What is the role of Sefarad for medieval Iberian studies? One of the core concepts of Iberian studies as a field in challenging traditional Hispanism is to decenter Castilian and develop approaches that integrate texts, voices, and materials from the other linguistic traditions of the Peninsula. At the turn of the twenty-first century, specialists in premodern Hispanic studies began to issue calls to rethink the field in ways that made meaningful connections with the currents of thought that had been transforming Colonial and Latin American studies since the ‘theory revolution’ of the 1980s (Dagenais and Greer 2000; Fuchs 2003; Cascardi 2005). This emerging discussion of global Hispanism all but omitted the Sepharadim and conversos, whose study suffers a double marginalization in the field for being geographically and religiously outside the scope of most specialists in Hispanic studies. Jewish religion and Hebrew language do not typically form part of Hispanists’ training except among specialists in Sephardic or Latin American Jewish topics. Scholars working in the subfield of medieval Hispanism, however, took up the challenge of broadening the discussion and making room for the other medieval languages of the Peninsula.
María Rosa Menocal reminds us:
If unified nations and single national languages are the benchmarks for the divisions of literatures established in the modern period, then the medieval universe which precedes it cannot be fit into those same parameters and divisions, without distorting the past to make it seem as if its only lasting value was in laying the groundwork for a distant and ultimately unimaginable future (Menocal 2004a, 61)
In the same volume and in a similar key, John Dagenais calls for renewed attention to Sephardic studies under the umbrella of Iberian studies:
The remarkable flourishing of Sephardic culture, including numerous publications in Ladino, often using the Hebrew alphabet, in the centuries following the expulsion, as well as the survival today of hundreds of ballads whose origins can be traced back to late medieval Spain among the Jewish communities of North Africa, the eastern Mediterranean, the Near East, and the New World, give a shape to ‘medieval’ Iberian literature which defies not only the national and ethnic boundaries but also the temporal ones we might place upon it. It requires a rethinking, especially, of what such temporal boundaries mean. (Dagenais 2004, 54–55)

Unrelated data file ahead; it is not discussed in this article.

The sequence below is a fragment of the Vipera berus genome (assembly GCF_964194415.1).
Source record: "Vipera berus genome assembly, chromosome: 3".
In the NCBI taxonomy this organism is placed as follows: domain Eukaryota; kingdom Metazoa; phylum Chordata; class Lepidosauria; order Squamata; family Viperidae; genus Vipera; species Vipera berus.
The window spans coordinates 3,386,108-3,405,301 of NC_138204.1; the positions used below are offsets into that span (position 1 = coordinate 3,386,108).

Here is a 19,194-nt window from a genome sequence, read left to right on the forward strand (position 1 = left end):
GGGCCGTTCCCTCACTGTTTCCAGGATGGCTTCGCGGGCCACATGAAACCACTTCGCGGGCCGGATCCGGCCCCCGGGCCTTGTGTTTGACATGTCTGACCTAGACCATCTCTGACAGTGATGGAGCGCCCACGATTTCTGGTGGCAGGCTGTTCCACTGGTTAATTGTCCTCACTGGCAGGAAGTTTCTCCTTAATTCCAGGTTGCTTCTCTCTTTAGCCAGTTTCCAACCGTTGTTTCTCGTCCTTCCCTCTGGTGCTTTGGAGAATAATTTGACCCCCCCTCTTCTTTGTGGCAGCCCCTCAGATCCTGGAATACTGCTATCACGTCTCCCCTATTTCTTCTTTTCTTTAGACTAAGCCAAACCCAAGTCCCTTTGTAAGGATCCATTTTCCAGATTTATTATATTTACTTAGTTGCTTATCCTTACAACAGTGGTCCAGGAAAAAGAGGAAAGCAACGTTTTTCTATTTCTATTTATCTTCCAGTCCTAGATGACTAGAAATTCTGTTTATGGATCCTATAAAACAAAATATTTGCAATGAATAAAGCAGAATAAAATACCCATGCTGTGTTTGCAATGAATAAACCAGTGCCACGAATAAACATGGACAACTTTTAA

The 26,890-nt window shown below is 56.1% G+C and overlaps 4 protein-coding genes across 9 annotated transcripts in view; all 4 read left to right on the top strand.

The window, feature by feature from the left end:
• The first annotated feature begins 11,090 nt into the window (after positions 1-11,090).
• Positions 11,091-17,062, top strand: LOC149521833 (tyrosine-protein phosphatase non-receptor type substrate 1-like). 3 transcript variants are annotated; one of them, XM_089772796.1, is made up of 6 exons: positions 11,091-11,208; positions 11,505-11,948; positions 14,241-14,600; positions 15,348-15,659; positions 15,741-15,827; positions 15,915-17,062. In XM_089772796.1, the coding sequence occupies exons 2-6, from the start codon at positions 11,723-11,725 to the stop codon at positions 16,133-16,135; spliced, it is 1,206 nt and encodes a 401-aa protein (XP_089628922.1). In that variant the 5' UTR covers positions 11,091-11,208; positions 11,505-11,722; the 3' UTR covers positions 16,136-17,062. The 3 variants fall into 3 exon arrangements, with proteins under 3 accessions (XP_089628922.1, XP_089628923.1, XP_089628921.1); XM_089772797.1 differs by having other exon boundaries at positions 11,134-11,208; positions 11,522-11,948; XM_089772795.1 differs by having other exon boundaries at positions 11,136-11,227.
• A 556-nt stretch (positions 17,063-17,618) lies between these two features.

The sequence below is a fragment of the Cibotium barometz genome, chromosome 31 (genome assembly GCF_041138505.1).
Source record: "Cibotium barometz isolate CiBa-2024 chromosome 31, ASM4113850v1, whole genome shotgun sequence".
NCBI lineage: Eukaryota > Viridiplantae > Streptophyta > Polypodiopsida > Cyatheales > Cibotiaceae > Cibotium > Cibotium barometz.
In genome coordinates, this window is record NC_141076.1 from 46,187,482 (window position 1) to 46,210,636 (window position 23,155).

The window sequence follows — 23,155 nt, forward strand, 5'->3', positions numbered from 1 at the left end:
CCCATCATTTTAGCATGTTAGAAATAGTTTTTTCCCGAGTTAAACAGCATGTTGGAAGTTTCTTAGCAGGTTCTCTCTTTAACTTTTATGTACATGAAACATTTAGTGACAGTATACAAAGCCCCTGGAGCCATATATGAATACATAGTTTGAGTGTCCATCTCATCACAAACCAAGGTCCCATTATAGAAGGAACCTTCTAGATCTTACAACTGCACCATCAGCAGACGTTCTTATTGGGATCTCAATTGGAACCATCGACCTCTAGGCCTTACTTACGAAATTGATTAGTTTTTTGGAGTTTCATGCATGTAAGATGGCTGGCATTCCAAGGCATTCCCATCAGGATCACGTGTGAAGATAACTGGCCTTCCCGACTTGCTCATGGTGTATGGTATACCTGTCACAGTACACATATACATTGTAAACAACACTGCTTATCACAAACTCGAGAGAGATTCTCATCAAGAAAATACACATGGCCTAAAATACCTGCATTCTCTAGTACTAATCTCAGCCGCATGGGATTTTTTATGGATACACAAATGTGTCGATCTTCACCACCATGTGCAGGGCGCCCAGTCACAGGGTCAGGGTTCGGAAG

It is telling that Dagenais does not mention Sephardic Hebrew texts (as opposed to Ladino or the Castilian spoken and written by Jews and conversos): it is not, after all, a variety of Spanish, as is Sephardic Spanish. Menocal, on the other hand, was emphatic in emphasizing Hebrew as an Iberian language and advocates for scholars who do not read Hebrew and Arabic to rely on translations as a point of departure for further study and as a way to expand the scholarly discussion (Menocal 2004b, 159; Wacks 2008)
Iberian Studies is an emerging field that seeks to read the cultures of the Peninsula against the grain of national history and philology. The objective of an Iberian studies approach is to deprivilege the national ideas of Spain and Portugal and the institutions of Hispanism in order to try to make space for the voices we do not hear in a narrative that focuses on Catholic Castilian men writing in Castilian. In the preface to his 2013 volume Iberian modalities: a relational approach to the study of culture in the Iberian Peninsula Joan Ramon Resina highlights the discipline’s “intrinsic relationality and its reorganization of monolingual fields based on nation-states and their postcolonial extensions into a peninsular plurality of cultures and languages pre-existing and coexisting with the official cultures of the state” (Resina 2013, vii). In 2017, the editors of the Routledge Handbook of Iberian Studies, Javier Múñoz-Basols, Laura Lonsdale, and Manuel Delgado, write that they seek to create “a comparative space in which the much greater linguistic and cultural diversity of the Iberian Peninsula is the prime object of interest” (Múñoz-Basols, Lonsdale, and Delgado 2017, xxiii).
Medieval Iberianists have been doing this work for years, thanks to the pre-national character of the societies we study. Medieval Iberians did not experience their world in the categories inherited by the nineteenth-century academics who taught us to write national literary histories, and there is no reason contemporary academics should hew to their example apart from mere conservatism or habit of thought.